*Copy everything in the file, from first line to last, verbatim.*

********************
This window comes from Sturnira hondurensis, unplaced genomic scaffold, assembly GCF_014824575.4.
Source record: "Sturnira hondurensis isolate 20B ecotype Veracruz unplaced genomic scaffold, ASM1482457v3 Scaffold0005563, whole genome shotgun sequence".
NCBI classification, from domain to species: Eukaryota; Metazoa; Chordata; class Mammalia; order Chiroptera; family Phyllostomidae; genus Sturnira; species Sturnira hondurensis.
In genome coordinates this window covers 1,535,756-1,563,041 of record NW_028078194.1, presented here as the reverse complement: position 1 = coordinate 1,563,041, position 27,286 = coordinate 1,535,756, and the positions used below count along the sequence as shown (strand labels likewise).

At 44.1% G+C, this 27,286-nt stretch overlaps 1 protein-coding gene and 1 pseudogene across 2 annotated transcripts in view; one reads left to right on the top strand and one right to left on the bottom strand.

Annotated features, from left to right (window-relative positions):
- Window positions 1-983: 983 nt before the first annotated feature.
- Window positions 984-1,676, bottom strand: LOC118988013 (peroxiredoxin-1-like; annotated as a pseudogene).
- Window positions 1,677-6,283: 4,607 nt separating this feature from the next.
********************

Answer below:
This window comes from Sturnira hondurensis, unplaced genomic scaffold, assembly GCF_014824575.4.
Source record: "Sturnira hondurensis isolate 20B ecotype Veracruz unplaced genomic scaffold, ASM1482457v3 Scaffold0005563, whole genome shotgun sequence".
NCBI classification, from domain to species: Eukaryota; Metazoa; Chordata; class Mammalia; order Chiroptera; family Phyllostomidae; genus Sturnira; species Sturnira hondurensis.
In genome coordinates this window covers 1,535,756-1,563,041 of record NW_028078194.1, presented here as the reverse complement: position 1 = coordinate 1,563,041, position 27,286 = coordinate 1,535,756, and the positions used below count along the sequence as shown (strand labels likewise).

At 44.1% G+C, this 27,286-nt stretch overlaps 1 protein-coding gene and 1 pseudogene across 2 annotated transcripts in view; one reads left to right on the top strand and one right to left on the bottom strand.

Annotated features, from left to right (window-relative positions):
- Window positions 1-983: 983 nt before the first annotated feature.
- Window positions 984-1,676, bottom strand: LOC118988013 (peroxiredoxin-1-like; annotated as a pseudogene).
- Window positions 1,677-6,283: 4,607 nt separating this feature from the next.